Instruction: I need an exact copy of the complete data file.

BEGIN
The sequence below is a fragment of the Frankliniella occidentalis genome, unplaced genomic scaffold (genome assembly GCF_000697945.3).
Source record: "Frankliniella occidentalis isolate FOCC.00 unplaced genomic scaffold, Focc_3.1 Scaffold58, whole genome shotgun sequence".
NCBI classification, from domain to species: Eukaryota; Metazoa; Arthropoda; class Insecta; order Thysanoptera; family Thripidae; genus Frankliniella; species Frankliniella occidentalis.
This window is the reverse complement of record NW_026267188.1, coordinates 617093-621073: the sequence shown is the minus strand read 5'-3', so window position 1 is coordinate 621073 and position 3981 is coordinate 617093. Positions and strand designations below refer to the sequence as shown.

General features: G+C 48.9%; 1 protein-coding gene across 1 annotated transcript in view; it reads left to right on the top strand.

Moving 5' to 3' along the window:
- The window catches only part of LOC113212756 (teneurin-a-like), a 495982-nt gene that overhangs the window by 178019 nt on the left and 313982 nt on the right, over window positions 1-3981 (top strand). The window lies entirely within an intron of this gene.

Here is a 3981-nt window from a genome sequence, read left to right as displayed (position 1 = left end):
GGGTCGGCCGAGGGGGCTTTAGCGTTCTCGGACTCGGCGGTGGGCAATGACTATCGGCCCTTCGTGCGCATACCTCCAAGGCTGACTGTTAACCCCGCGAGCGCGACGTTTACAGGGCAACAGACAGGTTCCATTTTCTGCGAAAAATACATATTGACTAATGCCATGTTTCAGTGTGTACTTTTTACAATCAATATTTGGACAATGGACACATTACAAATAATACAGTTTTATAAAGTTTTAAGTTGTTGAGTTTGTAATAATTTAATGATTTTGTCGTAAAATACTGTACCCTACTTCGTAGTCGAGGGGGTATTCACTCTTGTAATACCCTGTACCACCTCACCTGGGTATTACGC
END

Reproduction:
The sequence below is a fragment of the Frankliniella occidentalis genome, unplaced genomic scaffold (genome assembly GCF_000697945.3).
Source record: "Frankliniella occidentalis isolate FOCC.00 unplaced genomic scaffold, Focc_3.1 Scaffold58, whole genome shotgun sequence".
NCBI classification, from domain to species: Eukaryota; Metazoa; Arthropoda; class Insecta; order Thysanoptera; family Thripidae; genus Frankliniella; species Frankliniella occidentalis.
This window is the reverse complement of record NW_026267188.1, coordinates 617093-621073: the sequence shown is the minus strand read 5'-3', so window position 1 is coordinate 621073 and position 3981 is coordinate 617093. Positions and strand designations below refer to the sequence as shown.

General features: G+C 48.9%; 1 protein-coding gene across 1 annotated transcript in view; it reads left to right on the top strand.

Moving 5' to 3' along the window:
- The window catches only part of LOC113212756 (teneurin-a-like), a 495982-nt gene that overhangs the window by 178019 nt on the left and 313982 nt on the right, over window positions 1-3981 (top strand). The window lies entirely within an intron of this gene.

Here is a 3981-nt window from a genome sequence, read left to right as displayed (position 1 = left end):
GGGTCGGCCGAGGGGGCTTTAGCGTTCTCGGACTCGGCGGTGGGCAATGACTATCGGCCCTTCGTGCGCATACCTCCAAGGCTGACTGTTAACCCCGCGAGCGCGACGTTTACAGGGCAACAGACAGGTTCCATTTTCTGCGAAAAATACATATTGACTAATGCCATGTTTCAGTGTGTACTTTTTACAATCAATATTTGGACAATGGACACATTACAAATAATACAGTTTTATAAAGTTTTAAGTTGTTGAGTTTGTAATAATTTAATGATTTTGTCGTAAAATACTGTACCCTACTTCGTAGTCGAGGGGGTATTCACTCTTGTAATACCCTGTACCACCTCACCTGGGTATTACGC